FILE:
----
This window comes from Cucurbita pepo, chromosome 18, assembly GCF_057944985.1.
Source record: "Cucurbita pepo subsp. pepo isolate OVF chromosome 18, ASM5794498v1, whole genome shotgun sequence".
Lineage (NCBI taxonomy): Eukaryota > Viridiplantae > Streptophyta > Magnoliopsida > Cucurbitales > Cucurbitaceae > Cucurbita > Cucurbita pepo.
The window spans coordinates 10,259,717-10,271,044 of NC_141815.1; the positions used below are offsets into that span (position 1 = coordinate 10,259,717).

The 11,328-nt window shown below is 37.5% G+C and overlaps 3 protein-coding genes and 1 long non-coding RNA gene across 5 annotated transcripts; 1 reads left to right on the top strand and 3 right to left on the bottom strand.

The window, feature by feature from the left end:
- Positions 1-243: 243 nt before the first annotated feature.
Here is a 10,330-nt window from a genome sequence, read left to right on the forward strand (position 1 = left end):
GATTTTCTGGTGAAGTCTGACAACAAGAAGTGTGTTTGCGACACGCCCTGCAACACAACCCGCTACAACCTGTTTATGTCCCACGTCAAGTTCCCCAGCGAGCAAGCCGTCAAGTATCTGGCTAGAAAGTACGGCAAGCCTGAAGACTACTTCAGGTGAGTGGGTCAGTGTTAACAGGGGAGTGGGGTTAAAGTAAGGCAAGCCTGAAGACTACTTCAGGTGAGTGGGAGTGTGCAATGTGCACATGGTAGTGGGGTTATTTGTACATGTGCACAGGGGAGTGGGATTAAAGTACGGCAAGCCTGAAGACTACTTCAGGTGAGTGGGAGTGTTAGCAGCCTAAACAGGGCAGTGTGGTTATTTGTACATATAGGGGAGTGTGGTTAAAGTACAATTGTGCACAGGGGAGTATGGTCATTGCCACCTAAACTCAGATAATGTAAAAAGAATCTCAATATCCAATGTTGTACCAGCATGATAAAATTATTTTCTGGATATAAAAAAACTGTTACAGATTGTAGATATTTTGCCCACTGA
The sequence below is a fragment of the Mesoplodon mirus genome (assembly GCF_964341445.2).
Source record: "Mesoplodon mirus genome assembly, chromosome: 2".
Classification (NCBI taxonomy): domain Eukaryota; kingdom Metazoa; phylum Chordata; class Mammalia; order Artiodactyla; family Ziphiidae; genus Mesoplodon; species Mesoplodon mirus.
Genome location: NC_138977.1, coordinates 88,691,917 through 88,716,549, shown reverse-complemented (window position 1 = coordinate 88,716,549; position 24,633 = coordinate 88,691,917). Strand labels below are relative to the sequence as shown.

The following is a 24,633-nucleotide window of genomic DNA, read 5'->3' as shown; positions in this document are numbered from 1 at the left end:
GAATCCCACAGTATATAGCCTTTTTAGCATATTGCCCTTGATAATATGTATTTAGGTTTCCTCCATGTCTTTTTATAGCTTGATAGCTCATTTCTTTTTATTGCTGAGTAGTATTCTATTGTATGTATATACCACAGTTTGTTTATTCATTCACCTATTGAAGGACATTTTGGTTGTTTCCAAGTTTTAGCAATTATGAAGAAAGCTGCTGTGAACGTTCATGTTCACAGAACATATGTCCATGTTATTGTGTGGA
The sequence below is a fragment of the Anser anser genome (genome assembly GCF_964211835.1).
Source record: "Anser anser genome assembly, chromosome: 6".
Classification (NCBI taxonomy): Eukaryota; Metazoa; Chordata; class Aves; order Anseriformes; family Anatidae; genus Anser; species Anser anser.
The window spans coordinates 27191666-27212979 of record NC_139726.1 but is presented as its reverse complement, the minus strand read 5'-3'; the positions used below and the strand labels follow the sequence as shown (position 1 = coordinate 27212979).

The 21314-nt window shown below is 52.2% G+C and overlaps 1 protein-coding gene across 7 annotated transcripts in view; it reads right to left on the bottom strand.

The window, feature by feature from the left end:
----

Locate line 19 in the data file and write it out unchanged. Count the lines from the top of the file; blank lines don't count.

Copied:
The window spans coordinates 27191666-27212979 of record NC_139726.1 but is presented as its reverse complement, the minus strand read 5'-3'; the positions used below and the strand labels follow the sequence as shown (position 1 = coordinate 27212979).